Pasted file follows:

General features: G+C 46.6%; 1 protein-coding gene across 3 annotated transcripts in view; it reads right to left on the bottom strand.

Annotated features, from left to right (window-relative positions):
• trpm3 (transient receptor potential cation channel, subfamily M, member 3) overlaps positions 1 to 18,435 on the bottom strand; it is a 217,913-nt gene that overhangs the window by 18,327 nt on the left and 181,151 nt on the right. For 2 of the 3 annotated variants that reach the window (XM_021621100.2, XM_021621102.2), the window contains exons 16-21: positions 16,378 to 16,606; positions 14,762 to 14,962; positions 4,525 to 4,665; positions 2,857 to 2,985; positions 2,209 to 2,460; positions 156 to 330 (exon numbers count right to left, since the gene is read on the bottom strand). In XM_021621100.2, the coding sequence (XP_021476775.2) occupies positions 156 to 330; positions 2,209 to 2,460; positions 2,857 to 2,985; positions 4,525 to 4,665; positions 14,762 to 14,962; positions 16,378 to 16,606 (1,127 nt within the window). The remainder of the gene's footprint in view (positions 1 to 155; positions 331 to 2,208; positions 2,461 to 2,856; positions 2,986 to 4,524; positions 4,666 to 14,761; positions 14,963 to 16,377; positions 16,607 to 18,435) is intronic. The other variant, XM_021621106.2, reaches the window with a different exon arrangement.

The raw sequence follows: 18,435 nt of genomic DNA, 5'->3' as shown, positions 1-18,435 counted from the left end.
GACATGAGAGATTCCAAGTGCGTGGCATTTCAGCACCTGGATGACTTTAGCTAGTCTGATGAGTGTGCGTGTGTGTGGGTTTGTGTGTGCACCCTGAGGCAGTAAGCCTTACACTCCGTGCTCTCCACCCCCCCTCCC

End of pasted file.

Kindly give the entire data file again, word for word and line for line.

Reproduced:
General features: G+C 46.6%; 1 protein-coding gene across 3 annotated transcripts in view; it reads right to left on the bottom strand.

Annotated features, from left to right (window-relative positions):
• trpm3 (transient receptor potential cation channel, subfamily M, member 3) overlaps positions 1 to 18,435 on the bottom strand; it is a 217,913-nt gene that overhangs the window by 18,327 nt on the left and 181,151 nt on the right. For 2 of the 3 annotated variants that reach the window (XM_021621100.2, XM_021621102.2), the window contains exons 16-21: positions 16,378 to 16,606; positions 14,762 to 14,962; positions 4,525 to 4,665; positions 2,857 to 2,985; positions 2,209 to 2,460; positions 156 to 330 (exon numbers count right to left, since the gene is read on the bottom strand). In XM_021621100.2, the coding sequence (XP_021476775.2) occupies positions 156 to 330; positions 2,209 to 2,460; positions 2,857 to 2,985; positions 4,525 to 4,665; positions 14,762 to 14,962; positions 16,378 to 16,606 (1,127 nt within the window). The remainder of the gene's footprint in view (positions 1 to 155; positions 331 to 2,208; positions 2,461 to 2,856; positions 2,986 to 4,524; positions 4,666 to 14,761; positions 14,963 to 16,377; positions 16,607 to 18,435) is intronic. The other variant, XM_021621106.2, reaches the window with a different exon arrangement.

The raw sequence follows: 18,435 nt of genomic DNA, 5'->3' as shown, positions 1-18,435 counted from the left end.
GACATGAGAGATTCCAAGTGCGTGGCATTTCAGCACCTGGATGACTTTAGCTAGTCTGATGAGTGTGCGTGTGTGTGGGTTTGTGTGTGCACCCTGAGGCAGTAAGCCTTACACTCCGTGCTCTCCACCCCCCCTCCC